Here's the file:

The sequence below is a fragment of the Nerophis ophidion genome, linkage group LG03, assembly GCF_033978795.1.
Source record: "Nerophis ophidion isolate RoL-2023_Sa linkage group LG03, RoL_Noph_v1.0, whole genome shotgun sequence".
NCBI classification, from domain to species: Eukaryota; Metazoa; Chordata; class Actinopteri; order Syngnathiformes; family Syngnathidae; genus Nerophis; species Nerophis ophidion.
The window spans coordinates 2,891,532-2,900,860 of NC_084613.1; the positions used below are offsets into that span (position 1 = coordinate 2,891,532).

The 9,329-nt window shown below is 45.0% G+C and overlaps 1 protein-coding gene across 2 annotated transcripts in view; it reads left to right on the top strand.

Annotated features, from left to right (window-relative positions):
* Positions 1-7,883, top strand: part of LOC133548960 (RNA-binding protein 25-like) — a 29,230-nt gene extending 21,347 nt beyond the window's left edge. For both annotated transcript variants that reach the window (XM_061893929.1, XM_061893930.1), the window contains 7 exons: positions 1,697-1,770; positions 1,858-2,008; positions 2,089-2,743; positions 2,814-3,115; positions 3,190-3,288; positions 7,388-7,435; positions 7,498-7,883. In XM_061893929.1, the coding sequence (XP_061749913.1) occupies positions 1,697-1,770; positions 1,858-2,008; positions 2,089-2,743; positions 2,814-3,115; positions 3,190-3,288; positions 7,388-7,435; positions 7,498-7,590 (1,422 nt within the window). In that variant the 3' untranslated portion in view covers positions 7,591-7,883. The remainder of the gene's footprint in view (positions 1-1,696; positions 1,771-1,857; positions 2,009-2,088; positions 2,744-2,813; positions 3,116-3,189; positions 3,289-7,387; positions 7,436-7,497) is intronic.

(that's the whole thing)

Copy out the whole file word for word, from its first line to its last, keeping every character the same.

The sequence below is a fragment of the Nerophis ophidion genome, linkage group LG03, assembly GCF_033978795.1.
Source record: "Nerophis ophidion isolate RoL-2023_Sa linkage group LG03, RoL_Noph_v1.0, whole genome shotgun sequence".
NCBI classification, from domain to species: Eukaryota; Metazoa; Chordata; class Actinopteri; order Syngnathiformes; family Syngnathidae; genus Nerophis; species Nerophis ophidion.
The window spans coordinates 2,891,532-2,900,860 of NC_084613.1; the positions used below are offsets into that span (position 1 = coordinate 2,891,532).

The 9,329-nt window shown below is 45.0% G+C and overlaps 1 protein-coding gene across 2 annotated transcripts in view; it reads left to right on the top strand.

Annotated features, from left to right (window-relative positions):
* Positions 1-7,883, top strand: part of LOC133548960 (RNA-binding protein 25-like) — a 29,230-nt gene extending 21,347 nt beyond the window's left edge. For both annotated transcript variants that reach the window (XM_061893929.1, XM_061893930.1), the window contains 7 exons: positions 1,697-1,770; positions 1,858-2,008; positions 2,089-2,743; positions 2,814-3,115; positions 3,190-3,288; positions 7,388-7,435; positions 7,498-7,883. In XM_061893929.1, the coding sequence (XP_061749913.1) occupies positions 1,697-1,770; positions 1,858-2,008; positions 2,089-2,743; positions 2,814-3,115; positions 3,190-3,288; positions 7,388-7,435; positions 7,498-7,590 (1,422 nt within the window). In that variant the 3' untranslated portion in view covers positions 7,591-7,883. The remainder of the gene's footprint in view (positions 1-1,696; positions 1,771-1,857; positions 2,009-2,088; positions 2,744-2,813; positions 3,116-3,189; positions 3,289-7,387; positions 7,436-7,497) is intronic.